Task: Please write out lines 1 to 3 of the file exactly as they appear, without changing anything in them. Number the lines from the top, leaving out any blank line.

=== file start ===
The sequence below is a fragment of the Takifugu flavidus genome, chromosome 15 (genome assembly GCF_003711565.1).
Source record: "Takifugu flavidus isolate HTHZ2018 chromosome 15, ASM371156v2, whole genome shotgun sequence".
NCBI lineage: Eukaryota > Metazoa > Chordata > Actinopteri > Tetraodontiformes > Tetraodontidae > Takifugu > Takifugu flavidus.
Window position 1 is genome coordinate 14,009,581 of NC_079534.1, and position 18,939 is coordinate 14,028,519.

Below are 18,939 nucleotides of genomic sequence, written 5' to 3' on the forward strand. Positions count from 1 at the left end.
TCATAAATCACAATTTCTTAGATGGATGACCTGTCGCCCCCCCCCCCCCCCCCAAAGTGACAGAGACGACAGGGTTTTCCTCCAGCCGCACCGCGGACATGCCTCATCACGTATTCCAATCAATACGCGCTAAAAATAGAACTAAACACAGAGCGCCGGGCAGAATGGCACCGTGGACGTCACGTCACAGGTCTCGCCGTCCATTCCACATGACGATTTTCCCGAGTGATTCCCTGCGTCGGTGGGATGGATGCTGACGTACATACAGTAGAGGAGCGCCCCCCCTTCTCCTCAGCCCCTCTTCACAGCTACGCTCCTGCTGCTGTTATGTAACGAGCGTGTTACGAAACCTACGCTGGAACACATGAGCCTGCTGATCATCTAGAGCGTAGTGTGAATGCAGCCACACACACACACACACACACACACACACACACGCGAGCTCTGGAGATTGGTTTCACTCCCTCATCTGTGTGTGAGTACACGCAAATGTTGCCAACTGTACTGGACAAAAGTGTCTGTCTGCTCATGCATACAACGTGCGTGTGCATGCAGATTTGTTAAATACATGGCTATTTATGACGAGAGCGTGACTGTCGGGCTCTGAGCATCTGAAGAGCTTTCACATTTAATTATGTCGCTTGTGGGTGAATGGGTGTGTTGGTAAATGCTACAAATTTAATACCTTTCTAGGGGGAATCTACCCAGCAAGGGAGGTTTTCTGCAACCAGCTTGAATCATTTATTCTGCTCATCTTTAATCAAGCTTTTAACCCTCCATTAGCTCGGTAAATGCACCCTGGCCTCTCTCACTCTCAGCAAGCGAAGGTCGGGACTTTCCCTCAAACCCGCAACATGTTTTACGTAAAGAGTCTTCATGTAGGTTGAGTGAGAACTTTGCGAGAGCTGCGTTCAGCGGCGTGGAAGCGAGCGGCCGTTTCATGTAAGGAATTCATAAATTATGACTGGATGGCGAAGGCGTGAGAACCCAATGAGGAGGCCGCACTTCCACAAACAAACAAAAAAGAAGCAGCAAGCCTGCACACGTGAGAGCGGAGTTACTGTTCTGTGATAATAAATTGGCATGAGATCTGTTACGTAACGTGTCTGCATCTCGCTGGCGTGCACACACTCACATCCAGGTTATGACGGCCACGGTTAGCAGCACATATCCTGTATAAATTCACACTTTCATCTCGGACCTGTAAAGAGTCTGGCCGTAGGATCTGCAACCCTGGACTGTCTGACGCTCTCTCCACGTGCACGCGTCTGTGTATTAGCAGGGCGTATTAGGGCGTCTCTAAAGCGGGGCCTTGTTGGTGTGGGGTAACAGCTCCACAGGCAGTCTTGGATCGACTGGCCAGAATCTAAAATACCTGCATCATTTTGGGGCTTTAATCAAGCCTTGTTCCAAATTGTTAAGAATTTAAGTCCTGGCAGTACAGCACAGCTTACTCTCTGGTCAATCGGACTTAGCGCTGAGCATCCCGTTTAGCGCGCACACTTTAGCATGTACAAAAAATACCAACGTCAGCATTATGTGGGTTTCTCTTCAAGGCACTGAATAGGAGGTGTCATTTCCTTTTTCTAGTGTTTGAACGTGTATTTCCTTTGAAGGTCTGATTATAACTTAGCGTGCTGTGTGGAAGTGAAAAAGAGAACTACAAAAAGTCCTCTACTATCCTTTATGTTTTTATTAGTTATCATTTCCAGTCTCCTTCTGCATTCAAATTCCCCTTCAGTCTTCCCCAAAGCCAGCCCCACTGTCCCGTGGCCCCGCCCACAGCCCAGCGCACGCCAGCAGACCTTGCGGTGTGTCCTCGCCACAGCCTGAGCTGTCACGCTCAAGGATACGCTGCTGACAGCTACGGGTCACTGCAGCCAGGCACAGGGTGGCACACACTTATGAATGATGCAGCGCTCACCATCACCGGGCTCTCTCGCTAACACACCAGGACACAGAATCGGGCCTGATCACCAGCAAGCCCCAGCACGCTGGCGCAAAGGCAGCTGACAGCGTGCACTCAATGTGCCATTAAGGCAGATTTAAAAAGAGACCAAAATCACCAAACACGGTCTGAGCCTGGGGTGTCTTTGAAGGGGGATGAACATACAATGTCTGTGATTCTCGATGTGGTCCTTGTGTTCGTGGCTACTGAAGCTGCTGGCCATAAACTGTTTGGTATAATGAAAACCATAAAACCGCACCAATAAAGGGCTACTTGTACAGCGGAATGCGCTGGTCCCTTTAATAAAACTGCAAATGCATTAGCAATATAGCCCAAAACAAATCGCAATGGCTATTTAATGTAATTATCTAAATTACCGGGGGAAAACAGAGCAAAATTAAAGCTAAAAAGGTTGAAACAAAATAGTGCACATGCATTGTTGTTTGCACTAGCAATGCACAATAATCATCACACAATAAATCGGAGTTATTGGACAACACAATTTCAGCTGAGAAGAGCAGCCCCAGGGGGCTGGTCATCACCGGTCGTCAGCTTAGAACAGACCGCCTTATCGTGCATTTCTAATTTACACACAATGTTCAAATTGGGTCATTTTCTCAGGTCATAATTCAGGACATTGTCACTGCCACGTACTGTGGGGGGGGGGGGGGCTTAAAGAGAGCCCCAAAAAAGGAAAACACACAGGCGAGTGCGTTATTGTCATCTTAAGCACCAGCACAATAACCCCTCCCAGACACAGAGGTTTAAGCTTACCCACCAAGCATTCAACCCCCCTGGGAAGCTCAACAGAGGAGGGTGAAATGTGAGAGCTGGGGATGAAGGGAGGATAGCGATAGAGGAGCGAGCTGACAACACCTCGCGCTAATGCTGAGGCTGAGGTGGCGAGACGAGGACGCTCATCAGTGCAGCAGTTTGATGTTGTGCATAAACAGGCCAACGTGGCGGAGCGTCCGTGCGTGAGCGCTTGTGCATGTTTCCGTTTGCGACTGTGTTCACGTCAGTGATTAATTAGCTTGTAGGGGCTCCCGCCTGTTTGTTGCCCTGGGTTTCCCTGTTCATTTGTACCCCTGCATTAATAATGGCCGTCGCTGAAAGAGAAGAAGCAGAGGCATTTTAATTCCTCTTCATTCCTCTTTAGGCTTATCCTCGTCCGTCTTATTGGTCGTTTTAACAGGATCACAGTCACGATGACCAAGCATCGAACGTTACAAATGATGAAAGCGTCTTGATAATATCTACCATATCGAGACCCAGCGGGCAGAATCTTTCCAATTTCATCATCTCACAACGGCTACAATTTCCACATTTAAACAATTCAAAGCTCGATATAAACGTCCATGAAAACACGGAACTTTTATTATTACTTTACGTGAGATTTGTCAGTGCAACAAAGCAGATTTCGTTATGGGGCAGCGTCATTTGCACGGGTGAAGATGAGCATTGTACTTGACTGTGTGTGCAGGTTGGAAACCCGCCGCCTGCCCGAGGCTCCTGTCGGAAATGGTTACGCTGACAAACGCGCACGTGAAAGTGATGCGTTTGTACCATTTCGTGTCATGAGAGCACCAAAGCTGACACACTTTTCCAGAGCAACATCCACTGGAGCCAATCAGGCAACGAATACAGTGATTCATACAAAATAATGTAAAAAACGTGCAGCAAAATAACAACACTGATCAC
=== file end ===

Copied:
The sequence below is a fragment of the Takifugu flavidus genome, chromosome 15 (genome assembly GCF_003711565.1).
Source record: "Takifugu flavidus isolate HTHZ2018 chromosome 15, ASM371156v2, whole genome shotgun sequence".
NCBI lineage: Eukaryota > Metazoa > Chordata > Actinopteri > Tetraodontiformes > Tetraodontidae > Takifugu > Takifugu flavidus.